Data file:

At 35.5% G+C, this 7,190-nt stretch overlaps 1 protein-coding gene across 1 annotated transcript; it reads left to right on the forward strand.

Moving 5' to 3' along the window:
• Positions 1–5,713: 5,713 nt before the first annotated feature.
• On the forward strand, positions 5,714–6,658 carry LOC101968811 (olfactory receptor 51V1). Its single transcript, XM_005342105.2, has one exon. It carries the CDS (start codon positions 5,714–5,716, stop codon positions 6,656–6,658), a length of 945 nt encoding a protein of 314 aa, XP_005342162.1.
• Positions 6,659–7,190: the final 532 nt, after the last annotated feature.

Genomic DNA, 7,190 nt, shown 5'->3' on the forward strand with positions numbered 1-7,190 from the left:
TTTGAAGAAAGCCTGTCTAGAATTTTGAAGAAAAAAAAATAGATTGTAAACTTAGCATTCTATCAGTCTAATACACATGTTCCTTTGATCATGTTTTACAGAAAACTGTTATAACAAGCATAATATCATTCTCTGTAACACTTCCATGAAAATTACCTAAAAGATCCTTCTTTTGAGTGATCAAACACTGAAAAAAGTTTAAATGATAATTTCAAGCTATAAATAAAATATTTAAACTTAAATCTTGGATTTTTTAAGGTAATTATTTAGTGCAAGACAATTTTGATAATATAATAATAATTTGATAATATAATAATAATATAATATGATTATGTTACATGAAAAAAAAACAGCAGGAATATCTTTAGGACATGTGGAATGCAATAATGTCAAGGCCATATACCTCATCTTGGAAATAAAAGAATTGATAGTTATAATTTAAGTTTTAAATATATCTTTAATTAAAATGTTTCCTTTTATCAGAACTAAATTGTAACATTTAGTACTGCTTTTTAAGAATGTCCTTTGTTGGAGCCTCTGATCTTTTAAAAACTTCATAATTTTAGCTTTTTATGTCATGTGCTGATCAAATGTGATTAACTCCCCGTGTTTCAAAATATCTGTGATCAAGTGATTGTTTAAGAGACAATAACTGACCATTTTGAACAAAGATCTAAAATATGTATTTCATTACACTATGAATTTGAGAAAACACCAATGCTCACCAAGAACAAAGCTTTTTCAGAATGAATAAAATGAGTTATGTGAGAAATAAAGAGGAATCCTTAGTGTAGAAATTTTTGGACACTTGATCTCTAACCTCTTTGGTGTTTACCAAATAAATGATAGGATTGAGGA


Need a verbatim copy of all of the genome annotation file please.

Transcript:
At 35.5% G+C, this 7,190-nt stretch overlaps 1 protein-coding gene across 1 annotated transcript; it reads left to right on the forward strand.

Moving 5' to 3' along the window:
• Positions 1–5,713: 5,713 nt before the first annotated feature.
• On the forward strand, positions 5,714–6,658 carry LOC101968811 (olfactory receptor 51V1). Its single transcript, XM_005342105.2, has one exon. It carries the CDS (start codon positions 5,714–5,716, stop codon positions 6,656–6,658), a length of 945 nt encoding a protein of 314 aa, XP_005342162.1.
• Positions 6,659–7,190: the final 532 nt, after the last annotated feature.

Genomic DNA, 7,190 nt, shown 5'->3' on the forward strand with positions numbered 1-7,190 from the left:
TTTGAAGAAAGCCTGTCTAGAATTTTGAAGAAAAAAAAATAGATTGTAAACTTAGCATTCTATCAGTCTAATACACATGTTCCTTTGATCATGTTTTACAGAAAACTGTTATAACAAGCATAATATCATTCTCTGTAACACTTCCATGAAAATTACCTAAAAGATCCTTCTTTTGAGTGATCAAACACTGAAAAAAGTTTAAATGATAATTTCAAGCTATAAATAAAATATTTAAACTTAAATCTTGGATTTTTTAAGGTAATTATTTAGTGCAAGACAATTTTGATAATATAATAATAATTTGATAATATAATAATAATATAATATGATTATGTTACATGAAAAAAAAACAGCAGGAATATCTTTAGGACATGTGGAATGCAATAATGTCAAGGCCATATACCTCATCTTGGAAATAAAAGAATTGATAGTTATAATTTAAGTTTTAAATATATCTTTAATTAAAATGTTTCCTTTTATCAGAACTAAATTGTAACATTTAGTACTGCTTTTTAAGAATGTCCTTTGTTGGAGCCTCTGATCTTTTAAAAACTTCATAATTTTAGCTTTTTATGTCATGTGCTGATCAAATGTGATTAACTCCCCGTGTTTCAAAATATCTGTGATCAAGTGATTGTTTAAGAGACAATAACTGACCATTTTGAACAAAGATCTAAAATATGTATTTCATTACACTATGAATTTGAGAAAACACCAATGCTCACCAAGAACAAAGCTTTTTCAGAATGAATAAAATGAGTTATGTGAGAAATAAAGAGGAATCCTTAGTGTAGAAATTTTTGGACACTTGATCTCTAACCTCTTTGGTGTTTACCAAATAAATGATAGGATTGAGGA